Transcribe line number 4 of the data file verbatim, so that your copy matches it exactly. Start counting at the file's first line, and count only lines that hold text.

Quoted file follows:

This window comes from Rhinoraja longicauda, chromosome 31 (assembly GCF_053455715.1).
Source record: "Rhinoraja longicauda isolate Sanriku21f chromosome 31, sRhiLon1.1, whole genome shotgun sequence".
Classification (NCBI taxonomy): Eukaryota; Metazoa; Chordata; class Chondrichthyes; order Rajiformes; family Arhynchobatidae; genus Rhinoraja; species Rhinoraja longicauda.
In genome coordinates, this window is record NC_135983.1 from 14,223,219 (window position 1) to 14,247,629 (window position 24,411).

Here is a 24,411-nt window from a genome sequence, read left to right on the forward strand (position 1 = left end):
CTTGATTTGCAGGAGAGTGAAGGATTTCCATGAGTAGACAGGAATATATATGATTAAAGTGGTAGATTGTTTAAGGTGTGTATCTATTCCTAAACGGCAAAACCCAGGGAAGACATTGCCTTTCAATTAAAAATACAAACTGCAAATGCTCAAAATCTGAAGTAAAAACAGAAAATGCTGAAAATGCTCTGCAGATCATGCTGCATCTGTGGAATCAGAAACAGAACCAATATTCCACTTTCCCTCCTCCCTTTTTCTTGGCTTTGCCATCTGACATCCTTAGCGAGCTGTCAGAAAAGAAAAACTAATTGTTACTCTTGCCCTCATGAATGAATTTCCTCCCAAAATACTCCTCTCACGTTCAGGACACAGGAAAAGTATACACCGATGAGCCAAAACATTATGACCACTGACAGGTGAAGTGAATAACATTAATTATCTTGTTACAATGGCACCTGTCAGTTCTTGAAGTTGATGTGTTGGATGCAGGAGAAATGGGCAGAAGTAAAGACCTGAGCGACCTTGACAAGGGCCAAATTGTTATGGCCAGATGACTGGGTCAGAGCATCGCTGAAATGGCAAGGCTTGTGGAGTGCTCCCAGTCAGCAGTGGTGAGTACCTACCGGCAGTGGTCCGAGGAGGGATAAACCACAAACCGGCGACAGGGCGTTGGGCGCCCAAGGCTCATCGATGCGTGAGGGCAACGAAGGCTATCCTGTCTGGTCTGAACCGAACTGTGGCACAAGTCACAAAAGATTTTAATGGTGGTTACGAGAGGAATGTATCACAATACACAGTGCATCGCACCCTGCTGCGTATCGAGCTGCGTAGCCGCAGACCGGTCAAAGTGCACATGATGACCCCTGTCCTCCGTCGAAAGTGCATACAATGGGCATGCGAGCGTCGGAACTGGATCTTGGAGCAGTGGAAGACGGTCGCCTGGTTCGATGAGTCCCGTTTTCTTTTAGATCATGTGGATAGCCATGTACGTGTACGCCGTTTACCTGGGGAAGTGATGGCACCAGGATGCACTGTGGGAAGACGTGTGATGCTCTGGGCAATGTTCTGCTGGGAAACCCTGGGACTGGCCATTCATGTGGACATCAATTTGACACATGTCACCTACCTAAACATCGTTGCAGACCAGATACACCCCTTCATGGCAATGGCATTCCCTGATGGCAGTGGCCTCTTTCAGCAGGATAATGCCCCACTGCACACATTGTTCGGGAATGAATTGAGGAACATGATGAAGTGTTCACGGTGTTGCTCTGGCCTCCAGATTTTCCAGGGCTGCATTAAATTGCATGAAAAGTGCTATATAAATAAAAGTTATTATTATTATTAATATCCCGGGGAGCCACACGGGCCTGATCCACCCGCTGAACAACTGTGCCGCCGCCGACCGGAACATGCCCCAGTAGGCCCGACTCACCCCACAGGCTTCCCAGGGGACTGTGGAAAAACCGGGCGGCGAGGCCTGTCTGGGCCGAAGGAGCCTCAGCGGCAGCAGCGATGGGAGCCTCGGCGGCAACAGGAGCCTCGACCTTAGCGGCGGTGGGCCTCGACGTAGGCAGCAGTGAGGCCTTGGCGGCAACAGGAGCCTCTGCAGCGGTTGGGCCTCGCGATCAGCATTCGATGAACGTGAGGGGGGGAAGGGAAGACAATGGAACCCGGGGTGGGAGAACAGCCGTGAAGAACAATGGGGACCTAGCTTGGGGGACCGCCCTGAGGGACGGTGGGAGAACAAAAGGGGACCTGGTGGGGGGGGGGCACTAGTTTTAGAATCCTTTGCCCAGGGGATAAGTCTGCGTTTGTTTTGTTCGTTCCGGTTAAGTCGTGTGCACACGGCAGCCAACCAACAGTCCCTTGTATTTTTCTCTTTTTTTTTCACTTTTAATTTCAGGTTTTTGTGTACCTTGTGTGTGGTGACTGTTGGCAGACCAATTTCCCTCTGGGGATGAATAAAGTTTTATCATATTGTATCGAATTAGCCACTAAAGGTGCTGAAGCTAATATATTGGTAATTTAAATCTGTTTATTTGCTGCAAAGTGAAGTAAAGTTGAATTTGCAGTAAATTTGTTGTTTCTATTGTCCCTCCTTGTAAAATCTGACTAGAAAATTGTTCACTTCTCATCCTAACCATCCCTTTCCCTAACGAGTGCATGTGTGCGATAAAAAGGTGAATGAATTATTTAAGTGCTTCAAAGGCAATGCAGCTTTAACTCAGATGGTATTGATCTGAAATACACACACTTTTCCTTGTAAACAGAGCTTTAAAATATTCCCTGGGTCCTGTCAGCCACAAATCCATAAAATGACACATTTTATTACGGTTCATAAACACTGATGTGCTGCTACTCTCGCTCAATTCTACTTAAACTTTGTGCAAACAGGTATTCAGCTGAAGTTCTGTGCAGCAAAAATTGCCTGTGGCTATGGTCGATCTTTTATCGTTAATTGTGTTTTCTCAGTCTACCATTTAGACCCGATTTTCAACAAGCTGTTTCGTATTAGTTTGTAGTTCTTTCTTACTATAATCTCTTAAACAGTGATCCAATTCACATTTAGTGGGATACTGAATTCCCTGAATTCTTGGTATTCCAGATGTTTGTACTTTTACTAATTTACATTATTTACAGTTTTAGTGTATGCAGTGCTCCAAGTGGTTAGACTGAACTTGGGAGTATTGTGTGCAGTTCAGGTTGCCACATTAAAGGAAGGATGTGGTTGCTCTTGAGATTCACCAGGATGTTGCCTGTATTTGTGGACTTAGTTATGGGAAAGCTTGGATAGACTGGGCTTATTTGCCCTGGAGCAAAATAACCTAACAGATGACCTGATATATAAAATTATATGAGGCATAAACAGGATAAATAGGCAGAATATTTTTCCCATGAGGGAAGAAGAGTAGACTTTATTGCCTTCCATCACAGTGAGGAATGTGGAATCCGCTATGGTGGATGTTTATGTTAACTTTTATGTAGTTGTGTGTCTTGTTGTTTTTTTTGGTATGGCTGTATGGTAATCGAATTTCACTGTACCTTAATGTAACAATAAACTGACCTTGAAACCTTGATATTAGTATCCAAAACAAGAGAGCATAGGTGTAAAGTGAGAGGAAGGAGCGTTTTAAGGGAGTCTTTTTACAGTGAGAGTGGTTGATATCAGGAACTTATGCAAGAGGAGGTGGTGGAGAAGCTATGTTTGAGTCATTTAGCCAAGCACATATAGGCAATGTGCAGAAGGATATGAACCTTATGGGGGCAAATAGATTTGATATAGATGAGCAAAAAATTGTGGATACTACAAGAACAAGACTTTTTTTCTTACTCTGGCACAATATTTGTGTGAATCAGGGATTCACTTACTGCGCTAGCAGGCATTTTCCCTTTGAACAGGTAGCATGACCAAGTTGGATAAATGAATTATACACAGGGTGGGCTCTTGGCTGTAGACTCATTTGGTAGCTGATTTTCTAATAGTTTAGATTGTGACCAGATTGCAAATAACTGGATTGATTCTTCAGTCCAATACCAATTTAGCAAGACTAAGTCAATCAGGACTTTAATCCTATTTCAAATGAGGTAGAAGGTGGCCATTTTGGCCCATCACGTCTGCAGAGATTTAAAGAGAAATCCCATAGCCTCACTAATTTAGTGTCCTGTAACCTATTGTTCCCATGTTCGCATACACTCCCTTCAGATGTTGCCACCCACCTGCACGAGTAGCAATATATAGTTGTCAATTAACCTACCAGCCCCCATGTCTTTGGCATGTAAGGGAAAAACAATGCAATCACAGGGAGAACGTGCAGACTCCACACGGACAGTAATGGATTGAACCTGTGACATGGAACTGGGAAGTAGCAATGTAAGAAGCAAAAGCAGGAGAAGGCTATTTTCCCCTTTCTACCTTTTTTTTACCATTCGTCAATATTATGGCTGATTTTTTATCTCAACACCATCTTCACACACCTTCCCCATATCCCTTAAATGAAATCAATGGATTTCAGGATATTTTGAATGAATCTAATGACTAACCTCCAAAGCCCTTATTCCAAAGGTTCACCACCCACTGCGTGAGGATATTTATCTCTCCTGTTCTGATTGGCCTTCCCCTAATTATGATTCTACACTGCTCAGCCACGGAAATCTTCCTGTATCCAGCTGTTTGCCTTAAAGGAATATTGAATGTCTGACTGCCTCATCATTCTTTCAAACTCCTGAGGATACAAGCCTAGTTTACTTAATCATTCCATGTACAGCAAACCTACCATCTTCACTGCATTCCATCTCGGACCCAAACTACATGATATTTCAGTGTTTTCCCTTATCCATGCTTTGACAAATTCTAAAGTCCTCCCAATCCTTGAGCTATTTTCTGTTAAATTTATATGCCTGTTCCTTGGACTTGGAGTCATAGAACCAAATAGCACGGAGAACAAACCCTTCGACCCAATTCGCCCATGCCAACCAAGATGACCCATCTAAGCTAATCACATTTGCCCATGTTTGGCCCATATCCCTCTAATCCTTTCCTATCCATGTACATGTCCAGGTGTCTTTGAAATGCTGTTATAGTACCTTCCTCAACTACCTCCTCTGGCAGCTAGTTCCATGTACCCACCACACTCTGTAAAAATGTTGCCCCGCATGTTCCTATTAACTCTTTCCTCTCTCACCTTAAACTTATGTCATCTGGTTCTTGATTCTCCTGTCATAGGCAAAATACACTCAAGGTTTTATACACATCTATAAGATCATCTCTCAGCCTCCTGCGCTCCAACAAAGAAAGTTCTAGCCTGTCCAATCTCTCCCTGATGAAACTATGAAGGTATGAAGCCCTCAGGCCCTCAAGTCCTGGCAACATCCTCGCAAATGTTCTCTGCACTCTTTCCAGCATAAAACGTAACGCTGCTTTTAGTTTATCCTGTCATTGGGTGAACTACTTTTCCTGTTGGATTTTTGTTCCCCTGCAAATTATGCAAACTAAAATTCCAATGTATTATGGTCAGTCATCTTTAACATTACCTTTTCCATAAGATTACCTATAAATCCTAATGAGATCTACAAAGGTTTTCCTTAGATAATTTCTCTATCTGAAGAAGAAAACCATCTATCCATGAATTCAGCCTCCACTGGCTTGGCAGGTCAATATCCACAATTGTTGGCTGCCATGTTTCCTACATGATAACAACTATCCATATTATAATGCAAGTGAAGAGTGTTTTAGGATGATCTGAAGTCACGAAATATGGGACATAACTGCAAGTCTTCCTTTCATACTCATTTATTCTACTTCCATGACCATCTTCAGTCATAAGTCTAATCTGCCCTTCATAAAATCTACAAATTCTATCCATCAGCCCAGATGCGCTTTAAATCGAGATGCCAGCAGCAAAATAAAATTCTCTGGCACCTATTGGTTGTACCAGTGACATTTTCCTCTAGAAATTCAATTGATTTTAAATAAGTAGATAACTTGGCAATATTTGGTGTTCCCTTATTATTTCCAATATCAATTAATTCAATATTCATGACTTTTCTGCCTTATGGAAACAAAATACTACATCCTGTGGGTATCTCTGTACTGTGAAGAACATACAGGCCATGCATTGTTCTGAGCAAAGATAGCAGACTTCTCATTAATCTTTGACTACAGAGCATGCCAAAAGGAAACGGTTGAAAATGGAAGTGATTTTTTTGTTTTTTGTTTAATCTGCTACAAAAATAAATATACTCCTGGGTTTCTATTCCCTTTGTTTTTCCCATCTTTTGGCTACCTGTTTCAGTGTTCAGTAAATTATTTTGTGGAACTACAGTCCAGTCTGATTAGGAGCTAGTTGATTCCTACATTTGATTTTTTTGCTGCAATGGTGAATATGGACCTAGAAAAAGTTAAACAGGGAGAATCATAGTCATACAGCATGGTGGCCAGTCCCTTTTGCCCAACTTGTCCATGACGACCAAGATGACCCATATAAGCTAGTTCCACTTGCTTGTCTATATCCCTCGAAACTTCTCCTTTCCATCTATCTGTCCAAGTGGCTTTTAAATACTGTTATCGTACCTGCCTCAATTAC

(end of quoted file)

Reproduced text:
In genome coordinates, this window is record NC_135983.1 from 14,223,219 (window position 1) to 14,247,629 (window position 24,411).